I believe that learning is a comprehensive art and ought to be compelling. Education and knowledge should not be compartmentalized; each discipline informs the next and keeps us from existing in the vacuum nature so abhors. Yet I see this more and more: each subject is isolated, broken into simple components and structured so that bits and pieces may be digested (or, perhaps more accurately, consumed) for the all-important test. The days of the trivium and quadrivium are long gone. 

Media has become such an important part of our daily lives, for better or worse, that it is difficult to argue against it as a serious tool for children’s development and education. PBS television has always done an excellent job in delivering quality content, and I myself grew up on two of their most important shows. One was Mr. Rogers’ Neighborhood. Fred Rogers’ warmth, wisdom and sincerity made me, at the age of 5, want to be a better person, to keep my sense of wonder and curiosity no matter what my age. His show helped me realize that compassion, kindness and empathy were essential.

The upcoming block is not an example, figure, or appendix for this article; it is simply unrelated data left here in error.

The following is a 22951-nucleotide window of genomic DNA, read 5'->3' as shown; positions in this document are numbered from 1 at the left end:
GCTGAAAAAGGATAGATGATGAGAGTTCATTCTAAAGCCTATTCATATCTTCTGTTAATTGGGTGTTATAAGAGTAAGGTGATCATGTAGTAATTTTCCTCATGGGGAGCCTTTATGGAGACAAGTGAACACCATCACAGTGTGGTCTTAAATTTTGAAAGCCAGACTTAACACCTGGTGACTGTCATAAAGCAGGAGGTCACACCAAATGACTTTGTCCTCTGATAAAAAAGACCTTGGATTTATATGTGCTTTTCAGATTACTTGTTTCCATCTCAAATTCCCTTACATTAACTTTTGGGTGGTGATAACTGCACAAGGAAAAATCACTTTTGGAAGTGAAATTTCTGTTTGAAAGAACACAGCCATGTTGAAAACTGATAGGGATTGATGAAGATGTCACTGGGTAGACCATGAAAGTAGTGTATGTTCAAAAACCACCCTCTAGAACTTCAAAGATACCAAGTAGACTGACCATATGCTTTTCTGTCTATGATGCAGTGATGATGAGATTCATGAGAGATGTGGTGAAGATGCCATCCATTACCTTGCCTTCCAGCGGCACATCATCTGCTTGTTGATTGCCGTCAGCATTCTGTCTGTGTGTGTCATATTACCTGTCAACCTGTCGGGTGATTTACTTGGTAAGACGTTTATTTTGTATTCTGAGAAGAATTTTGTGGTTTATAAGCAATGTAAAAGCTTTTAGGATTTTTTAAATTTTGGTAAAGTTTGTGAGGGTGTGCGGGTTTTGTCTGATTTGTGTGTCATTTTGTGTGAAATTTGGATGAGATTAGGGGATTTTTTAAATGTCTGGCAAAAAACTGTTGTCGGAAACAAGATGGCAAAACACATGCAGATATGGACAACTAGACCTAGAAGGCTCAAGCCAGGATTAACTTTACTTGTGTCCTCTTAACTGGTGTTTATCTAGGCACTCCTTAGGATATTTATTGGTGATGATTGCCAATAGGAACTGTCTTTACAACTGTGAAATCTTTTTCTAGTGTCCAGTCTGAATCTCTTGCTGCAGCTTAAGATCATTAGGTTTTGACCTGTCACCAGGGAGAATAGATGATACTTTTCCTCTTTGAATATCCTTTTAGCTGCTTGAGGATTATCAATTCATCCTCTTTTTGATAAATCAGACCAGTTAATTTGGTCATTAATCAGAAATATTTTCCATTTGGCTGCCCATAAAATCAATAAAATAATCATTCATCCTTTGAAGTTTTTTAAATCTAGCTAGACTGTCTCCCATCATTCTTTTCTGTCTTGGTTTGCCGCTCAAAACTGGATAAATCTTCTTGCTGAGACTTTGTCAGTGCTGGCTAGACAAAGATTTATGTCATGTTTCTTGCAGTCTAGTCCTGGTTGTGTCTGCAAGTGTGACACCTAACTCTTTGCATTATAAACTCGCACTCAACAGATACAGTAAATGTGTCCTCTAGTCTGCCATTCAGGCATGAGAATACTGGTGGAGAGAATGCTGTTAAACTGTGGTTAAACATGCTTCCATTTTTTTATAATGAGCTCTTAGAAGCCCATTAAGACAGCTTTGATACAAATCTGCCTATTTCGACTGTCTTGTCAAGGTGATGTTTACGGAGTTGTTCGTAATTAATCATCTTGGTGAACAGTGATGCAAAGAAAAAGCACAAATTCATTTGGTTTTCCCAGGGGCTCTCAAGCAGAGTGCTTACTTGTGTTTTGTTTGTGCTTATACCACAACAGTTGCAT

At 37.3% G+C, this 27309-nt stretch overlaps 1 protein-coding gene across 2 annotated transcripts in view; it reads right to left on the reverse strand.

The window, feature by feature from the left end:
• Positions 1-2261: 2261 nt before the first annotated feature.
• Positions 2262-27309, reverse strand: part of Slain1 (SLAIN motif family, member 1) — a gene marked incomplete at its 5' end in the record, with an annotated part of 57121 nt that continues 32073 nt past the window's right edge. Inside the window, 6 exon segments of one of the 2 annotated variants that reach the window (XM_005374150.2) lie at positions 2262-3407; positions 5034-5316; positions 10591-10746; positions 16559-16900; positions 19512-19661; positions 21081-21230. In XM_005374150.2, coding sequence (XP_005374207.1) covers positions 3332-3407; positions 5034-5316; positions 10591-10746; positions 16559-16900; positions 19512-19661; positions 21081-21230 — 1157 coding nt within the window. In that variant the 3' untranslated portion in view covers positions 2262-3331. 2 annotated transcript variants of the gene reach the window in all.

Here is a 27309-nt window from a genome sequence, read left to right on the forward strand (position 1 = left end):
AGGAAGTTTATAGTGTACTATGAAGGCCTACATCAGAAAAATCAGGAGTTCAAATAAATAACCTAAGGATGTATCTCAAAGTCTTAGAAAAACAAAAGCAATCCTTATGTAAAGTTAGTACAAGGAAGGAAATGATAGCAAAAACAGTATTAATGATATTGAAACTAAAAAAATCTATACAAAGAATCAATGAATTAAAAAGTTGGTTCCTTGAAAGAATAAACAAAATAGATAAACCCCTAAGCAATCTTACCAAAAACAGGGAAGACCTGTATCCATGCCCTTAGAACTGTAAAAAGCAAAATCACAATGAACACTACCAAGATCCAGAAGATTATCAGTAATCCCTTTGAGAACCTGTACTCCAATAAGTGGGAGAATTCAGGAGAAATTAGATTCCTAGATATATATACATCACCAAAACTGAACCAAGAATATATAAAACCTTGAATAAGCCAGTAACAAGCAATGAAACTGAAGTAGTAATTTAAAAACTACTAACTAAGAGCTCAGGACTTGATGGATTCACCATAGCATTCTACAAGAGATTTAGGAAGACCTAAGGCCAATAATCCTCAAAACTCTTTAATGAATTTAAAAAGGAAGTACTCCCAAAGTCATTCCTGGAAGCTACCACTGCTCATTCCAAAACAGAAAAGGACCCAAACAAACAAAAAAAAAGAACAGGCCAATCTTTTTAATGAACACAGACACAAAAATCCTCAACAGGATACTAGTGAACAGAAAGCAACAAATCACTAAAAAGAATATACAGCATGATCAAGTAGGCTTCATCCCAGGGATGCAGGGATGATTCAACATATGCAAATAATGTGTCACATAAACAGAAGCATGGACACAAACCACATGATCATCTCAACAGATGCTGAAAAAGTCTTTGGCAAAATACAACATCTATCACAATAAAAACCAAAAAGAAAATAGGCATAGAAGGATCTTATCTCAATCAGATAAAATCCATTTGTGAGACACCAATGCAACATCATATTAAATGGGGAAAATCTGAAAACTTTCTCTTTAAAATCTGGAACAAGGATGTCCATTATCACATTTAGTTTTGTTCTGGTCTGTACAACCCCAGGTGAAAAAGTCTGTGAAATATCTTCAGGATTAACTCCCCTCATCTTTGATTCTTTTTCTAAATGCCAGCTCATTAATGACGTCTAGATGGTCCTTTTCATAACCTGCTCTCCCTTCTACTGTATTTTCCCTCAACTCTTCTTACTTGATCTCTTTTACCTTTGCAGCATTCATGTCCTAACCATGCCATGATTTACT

The other show was Sesame Street. A natural community, where neighbors lived, worked, played, and shared everything together, it seemed much less a fantasy or fictional world than a pleasant snapshot of reality, a vignette and allegory which was gentle yet firm in its messages. The neighborhood was a place to visit, the community offering a standing invitation to join. 

As a child I can remember seeing Yo-Yo Ma and Itzhak Perlman join, and, given my love affair with music, I was captivated. I always carried these images in my mind; music was there, it was everywhere, it was for everyone. It expressed emotions that I didn’t even know I had, and best of all, I could express them, too!